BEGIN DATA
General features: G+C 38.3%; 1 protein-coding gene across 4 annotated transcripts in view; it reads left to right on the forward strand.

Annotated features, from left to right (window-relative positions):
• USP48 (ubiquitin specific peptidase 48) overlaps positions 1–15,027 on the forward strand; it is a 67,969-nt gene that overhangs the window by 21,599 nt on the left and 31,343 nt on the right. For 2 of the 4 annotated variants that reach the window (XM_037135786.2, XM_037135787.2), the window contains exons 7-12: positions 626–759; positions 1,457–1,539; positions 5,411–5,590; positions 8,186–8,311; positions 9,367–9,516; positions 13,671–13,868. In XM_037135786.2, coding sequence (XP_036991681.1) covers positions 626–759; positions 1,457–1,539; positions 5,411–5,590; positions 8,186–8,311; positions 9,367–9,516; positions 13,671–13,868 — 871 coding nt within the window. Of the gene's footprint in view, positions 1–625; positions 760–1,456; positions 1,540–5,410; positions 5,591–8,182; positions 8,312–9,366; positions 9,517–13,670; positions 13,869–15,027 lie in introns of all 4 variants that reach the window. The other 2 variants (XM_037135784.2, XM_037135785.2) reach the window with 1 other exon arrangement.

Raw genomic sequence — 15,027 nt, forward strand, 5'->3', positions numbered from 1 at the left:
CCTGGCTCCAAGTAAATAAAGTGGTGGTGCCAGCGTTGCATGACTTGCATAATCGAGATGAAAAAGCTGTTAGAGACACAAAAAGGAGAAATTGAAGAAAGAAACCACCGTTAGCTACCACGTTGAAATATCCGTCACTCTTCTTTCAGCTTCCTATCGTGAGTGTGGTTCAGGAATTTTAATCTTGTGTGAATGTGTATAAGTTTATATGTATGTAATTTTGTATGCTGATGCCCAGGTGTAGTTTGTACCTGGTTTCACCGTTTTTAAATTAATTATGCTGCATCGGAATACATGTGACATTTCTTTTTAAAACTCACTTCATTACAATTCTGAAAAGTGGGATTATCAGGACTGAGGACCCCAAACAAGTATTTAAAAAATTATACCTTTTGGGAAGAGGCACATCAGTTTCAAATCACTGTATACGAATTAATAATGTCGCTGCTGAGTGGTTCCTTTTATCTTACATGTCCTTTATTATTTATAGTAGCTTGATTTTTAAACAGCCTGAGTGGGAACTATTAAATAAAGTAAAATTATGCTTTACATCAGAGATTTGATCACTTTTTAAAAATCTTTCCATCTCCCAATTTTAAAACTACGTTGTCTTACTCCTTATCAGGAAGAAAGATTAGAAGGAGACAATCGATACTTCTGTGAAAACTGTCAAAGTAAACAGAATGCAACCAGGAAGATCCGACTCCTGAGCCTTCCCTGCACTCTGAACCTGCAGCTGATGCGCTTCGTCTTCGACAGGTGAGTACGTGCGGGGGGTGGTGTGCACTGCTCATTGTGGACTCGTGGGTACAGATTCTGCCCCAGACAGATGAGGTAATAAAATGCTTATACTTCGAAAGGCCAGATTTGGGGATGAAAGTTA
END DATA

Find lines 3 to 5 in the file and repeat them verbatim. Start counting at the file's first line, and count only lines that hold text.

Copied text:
• USP48 (ubiquitin specific peptidase 48) overlaps positions 1–15,027 on the forward strand; it is a 67,969-nt gene that overhangs the window by 21,599 nt on the left and 31,343 nt on the right. For 2 of the 4 annotated variants that reach the window (XM_037135786.2, XM_037135787.2), the window contains exons 7-12: positions 626–759; positions 1,457–1,539; positions 5,411–5,590; positions 8,186–8,311; positions 9,367–9,516; positions 13,671–13,868. In XM_037135786.2, coding sequence (XP_036991681.1) covers positions 626–759; positions 1,457–1,539; positions 5,411–5,590; positions 8,186–8,311; positions 9,367–9,516; positions 13,671–13,868 — 871 coding nt within the window. Of the gene's footprint in view, positions 1–625; positions 760–1,456; positions 1,540–5,410; positions 5,591–8,182; positions 8,312–9,366; positions 9,517–13,670; positions 13,869–15,027 lie in introns of all 4 variants that reach the window. The other 2 variants (XM_037135784.2, XM_037135785.2) reach the window with 1 other exon arrangement.

Raw genomic sequence — 15,027 nt, forward strand, 5'->3', positions numbered from 1 at the left:
CCTGGCTCCAAGTAAATAAAGTGGTGGTGCCAGCGTTGCATGACTTGCATAATCGAGATGAAAAAGCTGTTAGAGACACAAAAAGGAGAAATTGAAGAAAGAAACCACCGTTAGCTACCACGTTGAAATATCCGTCACTCTTCTTTCAGCTTCCTATCGTGAGTGTGGTTCAGGAATTTTAATCTTGTGTGAATGTGTATAAGTTTATATGTATGTAATTTTGTATGCTGATGCCCAGGTGTAGTTTGTACCTGGTTTCACCGTTTTTAAATTAATTATGCTGCATCGGAATACATGTGACATTTCTTTTTAAAACTCACTTCATTACAATTCTGAAAAGTGGGATTATCAGGACTGAGGACCCCAAACAAGTATTTAAAAAATTATACCTTTTGGGAAGAGGCACATCAGTTTCAAATCACTGTATACGAATTAATAATGTCGCTGCTGAGTGGTTCCTTTTATCTTACATGTCCTTTATTATTTATAGTAGCTTGATTTTTAAACAGCCTGAGTGGGAACTATTAAATAAAGTAAAATTATGCTTTACATCAGAGATTTGATCACTTTTTAAAAATCTTTCCATCTCCCAATTTTAAAACTACGTTGTCTTACTCCTTATCAGGAAGAAAGATTAGAAGGAGACAATCGATACTTCTGTGAAAACTGTCAAAGTAAACAGAATGCAACCAGGAAGATCCGACTCCTGAGCCTTCCCTGCACTCTGAACCTGCAGCTGATGCGCTTCGTCTTCGACAGGTGAGTACGTGCGGGGGGTGGTGTGCACTGCTCATTGTGGACTCGTGGGTACAGATTCTGCCCCAGACAGATGAGGTAATAAAATGCTTATACTTCGAAAGGCCAGATTTGGGGATGAAAGTTA